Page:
“For example,” she added, “while both men and women have the same types of enzymes… that metabolize drugs, there are sex-dependent differences in addition to genetic differences.”
Pire-Smerkanich explained, “Men and women may be different in the way they respond to certain drugs. The pharmacodynamics (what the drug does to the body) can be affected by many factors, including sex hormones, which can fluctuate due to menstruation, pregnancy, menopause, [and] oral contraceptives. Other factors include the environmental differences and disparities in the practice of medicine between men and women.”
For decades, women were often excluded from clinical drug trials.
This was based in part on the unsubstantiated belief that fluctuations in female hormones would make women difficult to study, Zucker argues.
There were also concerns surrounding women of childbearing age in clinical trials.
“Women of childbearing ages were long excluded because of concerns that drugs could harm fetuses, as occurred with the drug thalidomide that produced severe limb abnormalities and diethylstilbestrol that increased cancer risks in children exposed to the drug during gestation,” Zucker said.
Although there’s been an increase in women in clinical trials in recent years, Pire-Smerkanich says there are still problems with female representation in early phases of drug trials.
“Women are actually well represented in the later stage trials, those known as Phase 3 studies,” she said. “However, the dosing regimens used in later stage studies are based on the pharmacokinetic data collected in the early trials, where women continue to be underrepresented.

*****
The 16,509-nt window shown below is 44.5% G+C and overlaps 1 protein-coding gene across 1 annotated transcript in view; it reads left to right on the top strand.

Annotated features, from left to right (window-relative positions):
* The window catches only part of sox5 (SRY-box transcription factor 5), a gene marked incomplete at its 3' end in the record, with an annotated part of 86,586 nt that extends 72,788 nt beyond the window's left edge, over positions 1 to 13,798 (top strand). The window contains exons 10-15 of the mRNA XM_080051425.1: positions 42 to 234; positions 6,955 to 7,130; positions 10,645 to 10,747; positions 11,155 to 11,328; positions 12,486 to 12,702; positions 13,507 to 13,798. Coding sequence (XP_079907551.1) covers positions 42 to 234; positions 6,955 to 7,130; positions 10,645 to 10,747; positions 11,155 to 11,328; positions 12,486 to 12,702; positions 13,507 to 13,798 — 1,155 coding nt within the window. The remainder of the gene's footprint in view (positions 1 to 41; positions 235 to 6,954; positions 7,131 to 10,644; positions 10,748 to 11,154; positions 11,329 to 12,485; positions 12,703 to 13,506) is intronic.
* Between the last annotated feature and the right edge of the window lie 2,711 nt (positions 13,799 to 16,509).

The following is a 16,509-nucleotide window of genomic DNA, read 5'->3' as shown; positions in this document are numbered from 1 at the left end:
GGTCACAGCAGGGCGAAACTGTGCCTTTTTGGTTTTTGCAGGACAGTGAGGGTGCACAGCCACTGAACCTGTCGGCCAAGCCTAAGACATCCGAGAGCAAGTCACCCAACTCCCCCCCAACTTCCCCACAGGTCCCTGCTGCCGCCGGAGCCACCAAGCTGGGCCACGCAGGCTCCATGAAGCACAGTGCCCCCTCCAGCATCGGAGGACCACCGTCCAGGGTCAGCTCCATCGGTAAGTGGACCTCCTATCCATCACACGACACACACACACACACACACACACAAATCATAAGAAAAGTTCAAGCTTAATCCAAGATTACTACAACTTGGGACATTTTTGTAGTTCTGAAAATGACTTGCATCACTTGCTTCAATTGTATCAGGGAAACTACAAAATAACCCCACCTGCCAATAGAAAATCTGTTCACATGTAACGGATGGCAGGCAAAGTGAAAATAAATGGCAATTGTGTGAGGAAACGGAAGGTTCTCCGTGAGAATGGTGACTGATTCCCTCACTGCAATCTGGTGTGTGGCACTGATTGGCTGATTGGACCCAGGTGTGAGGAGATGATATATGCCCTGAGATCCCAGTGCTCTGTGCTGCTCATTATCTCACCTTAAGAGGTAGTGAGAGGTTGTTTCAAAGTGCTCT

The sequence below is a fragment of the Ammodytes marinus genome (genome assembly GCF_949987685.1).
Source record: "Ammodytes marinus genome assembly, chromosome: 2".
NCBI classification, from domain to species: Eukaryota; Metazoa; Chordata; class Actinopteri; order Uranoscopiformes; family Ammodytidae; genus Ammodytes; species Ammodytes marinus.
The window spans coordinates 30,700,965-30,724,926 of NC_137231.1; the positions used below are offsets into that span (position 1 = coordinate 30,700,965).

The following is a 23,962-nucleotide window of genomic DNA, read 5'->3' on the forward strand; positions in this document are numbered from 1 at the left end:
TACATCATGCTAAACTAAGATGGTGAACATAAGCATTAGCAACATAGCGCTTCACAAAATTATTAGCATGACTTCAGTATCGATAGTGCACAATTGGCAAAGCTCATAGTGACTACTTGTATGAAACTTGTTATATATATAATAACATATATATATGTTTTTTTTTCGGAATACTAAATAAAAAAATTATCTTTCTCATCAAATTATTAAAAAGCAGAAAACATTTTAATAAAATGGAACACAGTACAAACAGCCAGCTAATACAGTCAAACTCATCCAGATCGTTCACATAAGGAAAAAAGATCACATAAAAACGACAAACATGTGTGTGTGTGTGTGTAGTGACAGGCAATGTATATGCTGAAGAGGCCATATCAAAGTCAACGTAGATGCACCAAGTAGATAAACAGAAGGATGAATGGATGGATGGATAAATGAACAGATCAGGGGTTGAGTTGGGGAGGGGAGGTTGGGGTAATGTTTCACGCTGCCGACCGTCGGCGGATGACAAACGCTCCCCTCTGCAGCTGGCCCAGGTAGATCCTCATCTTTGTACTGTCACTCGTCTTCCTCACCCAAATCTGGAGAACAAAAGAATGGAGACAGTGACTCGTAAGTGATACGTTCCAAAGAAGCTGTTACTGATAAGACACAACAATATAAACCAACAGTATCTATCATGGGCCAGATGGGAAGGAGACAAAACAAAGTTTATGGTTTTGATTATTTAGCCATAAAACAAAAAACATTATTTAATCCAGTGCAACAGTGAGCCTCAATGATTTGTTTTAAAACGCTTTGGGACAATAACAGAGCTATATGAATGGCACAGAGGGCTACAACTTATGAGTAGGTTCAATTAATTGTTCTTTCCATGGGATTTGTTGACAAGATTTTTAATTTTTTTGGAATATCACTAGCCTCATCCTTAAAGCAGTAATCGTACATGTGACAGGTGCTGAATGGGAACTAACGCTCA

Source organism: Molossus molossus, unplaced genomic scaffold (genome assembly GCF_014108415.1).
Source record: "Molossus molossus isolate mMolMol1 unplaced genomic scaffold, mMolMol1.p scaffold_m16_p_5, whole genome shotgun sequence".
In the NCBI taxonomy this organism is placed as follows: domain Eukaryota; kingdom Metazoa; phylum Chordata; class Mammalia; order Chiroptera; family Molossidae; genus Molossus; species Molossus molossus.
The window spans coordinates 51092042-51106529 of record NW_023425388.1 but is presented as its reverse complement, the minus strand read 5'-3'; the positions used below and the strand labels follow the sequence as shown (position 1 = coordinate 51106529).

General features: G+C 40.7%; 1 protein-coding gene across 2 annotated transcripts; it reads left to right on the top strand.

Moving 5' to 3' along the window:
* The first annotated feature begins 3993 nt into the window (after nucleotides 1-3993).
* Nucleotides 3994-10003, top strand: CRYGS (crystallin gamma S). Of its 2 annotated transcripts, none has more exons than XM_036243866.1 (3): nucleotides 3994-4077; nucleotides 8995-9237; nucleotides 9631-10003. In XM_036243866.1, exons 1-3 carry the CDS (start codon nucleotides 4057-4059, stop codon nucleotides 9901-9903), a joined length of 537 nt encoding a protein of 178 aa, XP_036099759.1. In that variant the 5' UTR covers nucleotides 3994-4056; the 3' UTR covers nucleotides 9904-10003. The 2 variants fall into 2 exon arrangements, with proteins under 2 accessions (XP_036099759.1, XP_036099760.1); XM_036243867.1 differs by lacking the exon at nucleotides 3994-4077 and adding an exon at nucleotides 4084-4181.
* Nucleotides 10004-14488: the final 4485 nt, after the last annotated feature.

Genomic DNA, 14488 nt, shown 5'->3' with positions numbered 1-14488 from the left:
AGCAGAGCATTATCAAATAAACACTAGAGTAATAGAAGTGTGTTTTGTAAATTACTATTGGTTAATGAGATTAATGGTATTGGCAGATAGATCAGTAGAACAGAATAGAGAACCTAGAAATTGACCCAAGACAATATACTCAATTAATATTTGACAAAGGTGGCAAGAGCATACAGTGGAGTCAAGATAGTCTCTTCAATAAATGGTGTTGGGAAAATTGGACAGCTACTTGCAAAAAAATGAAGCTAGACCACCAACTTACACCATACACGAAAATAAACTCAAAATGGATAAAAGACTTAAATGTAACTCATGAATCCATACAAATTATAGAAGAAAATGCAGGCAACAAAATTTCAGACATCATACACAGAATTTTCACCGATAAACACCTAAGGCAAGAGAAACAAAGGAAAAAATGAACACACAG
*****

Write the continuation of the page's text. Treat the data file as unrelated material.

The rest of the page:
“This is not just about metabolism or breaking down drugs but also what happens to them next — where do they go? Do they get absorbed? Do they get distributed or moved around? And how do they leave the body as excretions?”
Pire-Smerkanich added, “The early phase studies are also where we learn about how the drug works in the body, so it would be important to include women as early as possible in the drug development process.”
Dr. Judith Currier, a professor of medicine at the University of California, Los Angeles, says more work needs to be done to address the gender gap in clinical trials.
“It’s an area of medicine that we need to put more focus on, and we need to ensure that women are involved and included in clinical studies of medications and that they participate,” she told Healthline.
“We have to be smart about it in terms of using the knowledge we have about pharmacology to understand the medications where the potential for differences are greatest,” Currier added.
Pire-Smerkanich says women are willing to participate in drug trials, as long as they’re informed of the risks involved.
“Women need to be studied earlier in the drug development process and throughout the life cycle, and I think researchers are interested in doing this. Whether they are always supported in these efforts is another unknown,” she said.
“What I do believe is that women are willing to be part of the process and can contribute to our understanding of drugs. [They] just need to be made aware of the need and how they can contribute because as a ‘subgroup’ we have tremendous potential.”